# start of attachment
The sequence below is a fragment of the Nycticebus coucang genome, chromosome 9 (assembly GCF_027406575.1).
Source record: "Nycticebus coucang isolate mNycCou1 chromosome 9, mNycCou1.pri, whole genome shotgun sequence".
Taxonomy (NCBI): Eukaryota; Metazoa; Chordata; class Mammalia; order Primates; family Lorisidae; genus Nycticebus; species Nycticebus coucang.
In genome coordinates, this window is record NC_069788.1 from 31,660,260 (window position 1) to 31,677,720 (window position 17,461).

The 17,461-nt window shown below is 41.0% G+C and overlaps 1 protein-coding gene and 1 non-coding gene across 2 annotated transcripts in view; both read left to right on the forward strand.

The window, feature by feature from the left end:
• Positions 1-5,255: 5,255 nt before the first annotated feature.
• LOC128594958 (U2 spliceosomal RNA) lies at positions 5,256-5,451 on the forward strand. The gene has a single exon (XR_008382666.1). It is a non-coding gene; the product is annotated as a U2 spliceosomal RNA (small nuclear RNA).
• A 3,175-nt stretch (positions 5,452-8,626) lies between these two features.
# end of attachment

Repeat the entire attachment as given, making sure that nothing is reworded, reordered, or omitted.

The sequence below is a fragment of the Nycticebus coucang genome, chromosome 9 (assembly GCF_027406575.1).
Source record: "Nycticebus coucang isolate mNycCou1 chromosome 9, mNycCou1.pri, whole genome shotgun sequence".
Taxonomy (NCBI): Eukaryota; Metazoa; Chordata; class Mammalia; order Primates; family Lorisidae; genus Nycticebus; species Nycticebus coucang.
In genome coordinates, this window is record NC_069788.1 from 31,660,260 (window position 1) to 31,677,720 (window position 17,461).

The 17,461-nt window shown below is 41.0% G+C and overlaps 1 protein-coding gene and 1 non-coding gene across 2 annotated transcripts in view; both read left to right on the forward strand.

The window, feature by feature from the left end:
• Positions 1-5,255: 5,255 nt before the first annotated feature.
• LOC128594958 (U2 spliceosomal RNA) lies at positions 5,256-5,451 on the forward strand. The gene has a single exon (XR_008382666.1). It is a non-coding gene; the product is annotated as a U2 spliceosomal RNA (small nuclear RNA).
• A 3,175-nt stretch (positions 5,452-8,626) lies between these two features.